It’s no secret that Colorado has been receiving atypical, late-season rainfall and early-season snowfall. A storm which moved through Colorado Sunday, September 22, 2013 into Monday morning, September, 23, 2013 dropped three to six inches in the high country. We caught up with Colorado Open Snow Forecaster Joel Gratz to determine why this unusual weather is happening and if there will be any affect on the Colorado snowfall this winter. What he revealed is that perhaps there is a silver-lining to all this precipitation the state’s been experiencing.
Gratz said that after he received his one-hundredth email to his inbox, all with the same question: “Does all this September rainfall mean Colorado will have a lot of snow this winter?” He decided to investigate. While combing through the annals of Colorado weather, what he discovered was quite compelling.
“There is a correlation there between heavy, late-season rainfall in Boulder and snowfall in the high country. (Typically the summer rains in Colorado are over at the end of August, however Colorado is still experiencing heavy precipitation—and the month of September is nearly over). The top five wettest Septembers are followed by winter snowfall 10-20 percent above average throughout the state,” said Gratz, “The thing that actually really struck me was the snow as least average, I didn’t see any years that were below average.”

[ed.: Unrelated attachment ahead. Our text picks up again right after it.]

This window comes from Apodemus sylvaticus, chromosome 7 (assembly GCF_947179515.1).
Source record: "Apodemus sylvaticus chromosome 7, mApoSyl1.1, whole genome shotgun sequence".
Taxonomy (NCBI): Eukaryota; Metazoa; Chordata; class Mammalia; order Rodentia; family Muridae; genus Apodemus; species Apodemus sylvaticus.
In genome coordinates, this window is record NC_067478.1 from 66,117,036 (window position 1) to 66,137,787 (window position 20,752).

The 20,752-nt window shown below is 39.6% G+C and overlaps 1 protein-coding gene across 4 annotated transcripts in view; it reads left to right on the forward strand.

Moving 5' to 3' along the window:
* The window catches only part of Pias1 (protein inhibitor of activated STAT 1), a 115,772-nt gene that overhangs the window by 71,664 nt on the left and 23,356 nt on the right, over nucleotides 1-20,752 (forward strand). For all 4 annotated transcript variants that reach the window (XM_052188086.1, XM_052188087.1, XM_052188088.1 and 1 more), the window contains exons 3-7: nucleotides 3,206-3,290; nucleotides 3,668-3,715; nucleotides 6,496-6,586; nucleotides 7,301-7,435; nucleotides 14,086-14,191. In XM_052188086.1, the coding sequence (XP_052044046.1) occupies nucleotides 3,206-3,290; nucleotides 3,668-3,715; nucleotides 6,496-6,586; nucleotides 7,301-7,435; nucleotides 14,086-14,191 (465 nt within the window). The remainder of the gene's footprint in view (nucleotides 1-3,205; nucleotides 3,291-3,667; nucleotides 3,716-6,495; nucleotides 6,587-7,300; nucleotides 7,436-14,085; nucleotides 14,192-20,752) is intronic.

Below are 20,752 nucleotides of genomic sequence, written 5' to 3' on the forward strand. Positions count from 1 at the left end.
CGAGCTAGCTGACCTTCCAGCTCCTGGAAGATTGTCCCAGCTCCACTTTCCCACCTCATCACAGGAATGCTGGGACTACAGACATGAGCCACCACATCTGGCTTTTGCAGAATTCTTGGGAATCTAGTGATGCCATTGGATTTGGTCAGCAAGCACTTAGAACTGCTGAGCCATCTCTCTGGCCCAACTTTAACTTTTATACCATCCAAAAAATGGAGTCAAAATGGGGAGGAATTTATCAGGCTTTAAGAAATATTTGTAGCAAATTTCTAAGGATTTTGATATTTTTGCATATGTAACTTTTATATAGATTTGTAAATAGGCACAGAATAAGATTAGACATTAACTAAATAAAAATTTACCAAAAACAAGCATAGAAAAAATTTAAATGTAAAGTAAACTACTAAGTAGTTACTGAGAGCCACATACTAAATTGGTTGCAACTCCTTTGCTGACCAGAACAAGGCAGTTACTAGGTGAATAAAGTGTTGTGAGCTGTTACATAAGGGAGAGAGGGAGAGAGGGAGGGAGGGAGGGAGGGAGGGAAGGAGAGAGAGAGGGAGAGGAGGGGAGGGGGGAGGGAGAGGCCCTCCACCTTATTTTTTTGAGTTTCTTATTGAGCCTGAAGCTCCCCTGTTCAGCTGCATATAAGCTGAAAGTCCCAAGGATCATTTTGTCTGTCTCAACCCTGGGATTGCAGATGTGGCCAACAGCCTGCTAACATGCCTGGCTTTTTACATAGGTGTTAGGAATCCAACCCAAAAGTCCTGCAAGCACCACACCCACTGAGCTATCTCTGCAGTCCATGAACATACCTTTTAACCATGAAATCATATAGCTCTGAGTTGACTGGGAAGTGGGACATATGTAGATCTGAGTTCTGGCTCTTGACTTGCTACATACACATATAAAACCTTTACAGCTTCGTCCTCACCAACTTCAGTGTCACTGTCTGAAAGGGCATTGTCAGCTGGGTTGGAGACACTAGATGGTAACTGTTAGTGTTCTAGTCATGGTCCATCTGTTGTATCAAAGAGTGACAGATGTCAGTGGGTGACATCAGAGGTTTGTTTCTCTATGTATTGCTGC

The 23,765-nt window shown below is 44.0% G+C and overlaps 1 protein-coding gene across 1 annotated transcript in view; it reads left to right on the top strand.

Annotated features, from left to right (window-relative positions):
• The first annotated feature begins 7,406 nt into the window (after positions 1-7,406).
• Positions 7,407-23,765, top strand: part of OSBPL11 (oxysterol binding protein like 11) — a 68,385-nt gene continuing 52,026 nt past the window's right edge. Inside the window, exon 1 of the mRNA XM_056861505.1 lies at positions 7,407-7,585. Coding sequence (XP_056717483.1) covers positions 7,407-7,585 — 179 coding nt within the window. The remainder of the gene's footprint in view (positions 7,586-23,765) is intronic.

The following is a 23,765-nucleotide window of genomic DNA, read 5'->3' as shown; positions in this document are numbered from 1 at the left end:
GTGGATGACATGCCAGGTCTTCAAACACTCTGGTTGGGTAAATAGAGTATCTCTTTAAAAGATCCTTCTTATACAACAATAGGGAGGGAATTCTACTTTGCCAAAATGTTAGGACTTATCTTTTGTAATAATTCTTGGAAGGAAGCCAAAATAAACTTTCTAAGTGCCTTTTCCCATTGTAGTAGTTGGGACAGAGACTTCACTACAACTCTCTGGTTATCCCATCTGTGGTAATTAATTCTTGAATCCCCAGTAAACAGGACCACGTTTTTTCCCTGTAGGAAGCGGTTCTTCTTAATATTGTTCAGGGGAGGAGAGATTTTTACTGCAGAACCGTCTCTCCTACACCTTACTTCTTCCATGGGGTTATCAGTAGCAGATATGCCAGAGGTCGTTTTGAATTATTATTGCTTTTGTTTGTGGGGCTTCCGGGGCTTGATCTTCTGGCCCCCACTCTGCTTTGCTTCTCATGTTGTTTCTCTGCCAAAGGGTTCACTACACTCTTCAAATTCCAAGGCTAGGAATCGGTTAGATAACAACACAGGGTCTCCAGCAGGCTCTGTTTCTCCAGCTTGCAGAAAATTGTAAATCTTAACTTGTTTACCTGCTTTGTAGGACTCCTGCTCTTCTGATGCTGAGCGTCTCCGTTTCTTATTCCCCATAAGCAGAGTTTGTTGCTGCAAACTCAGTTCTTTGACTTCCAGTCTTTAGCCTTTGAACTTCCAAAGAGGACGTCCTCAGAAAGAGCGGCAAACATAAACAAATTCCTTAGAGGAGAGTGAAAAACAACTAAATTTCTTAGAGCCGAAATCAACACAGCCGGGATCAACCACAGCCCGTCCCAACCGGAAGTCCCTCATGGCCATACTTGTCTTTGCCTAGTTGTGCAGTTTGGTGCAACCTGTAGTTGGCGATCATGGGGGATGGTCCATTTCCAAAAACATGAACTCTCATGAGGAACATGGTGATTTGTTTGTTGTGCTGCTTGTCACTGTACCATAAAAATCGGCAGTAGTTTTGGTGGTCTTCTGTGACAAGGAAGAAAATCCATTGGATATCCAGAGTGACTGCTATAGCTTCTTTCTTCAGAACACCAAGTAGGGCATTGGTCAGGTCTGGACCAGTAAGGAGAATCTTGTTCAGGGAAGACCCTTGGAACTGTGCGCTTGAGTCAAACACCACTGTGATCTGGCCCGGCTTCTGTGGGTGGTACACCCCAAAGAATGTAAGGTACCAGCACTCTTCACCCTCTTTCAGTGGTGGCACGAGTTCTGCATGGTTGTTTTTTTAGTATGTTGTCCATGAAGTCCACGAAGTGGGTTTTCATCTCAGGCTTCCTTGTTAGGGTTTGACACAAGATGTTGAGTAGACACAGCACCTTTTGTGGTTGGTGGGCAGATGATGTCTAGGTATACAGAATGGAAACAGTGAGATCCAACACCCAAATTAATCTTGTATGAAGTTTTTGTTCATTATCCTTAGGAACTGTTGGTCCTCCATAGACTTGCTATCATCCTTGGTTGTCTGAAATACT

Gratz also said that records indicated that wet weather patterns in the fall often translate into the continuance of an active weather pattern into the winter.
This is good news for the 2013/14 winter conditions. But there’s more information that could potentially benefit powderhounds. The slow-moving storm system which caused flooding in the Colorado Front Range could lead to snow storms that, similarly, last for longer than usual periods. Gratz said this type of system is called “blocking pattern” and is a newer phenomenon linked to warmer global temperatures due to polar ice cap melting. Much like the human body’s circulation, the earth regulates its temperature with currents, winds and weather systems, which attempt to spread temperatures out over the globe. Thus, because the polar ice caps are melting and global temperatures are rising, storms are slowing down.
Gratz said this sort of research and observation is still new and it can prove difficult when attempting to understand the fluctuations in polar ice caps and how it will affect storm systems. While these sort of storms are hard to predict at this point from one year to the next, blocking patterns can lead to persistent snowfall for certain areas, he said.
To learn more about Colorado snow for the 2013/14 season, visit Open Snow.
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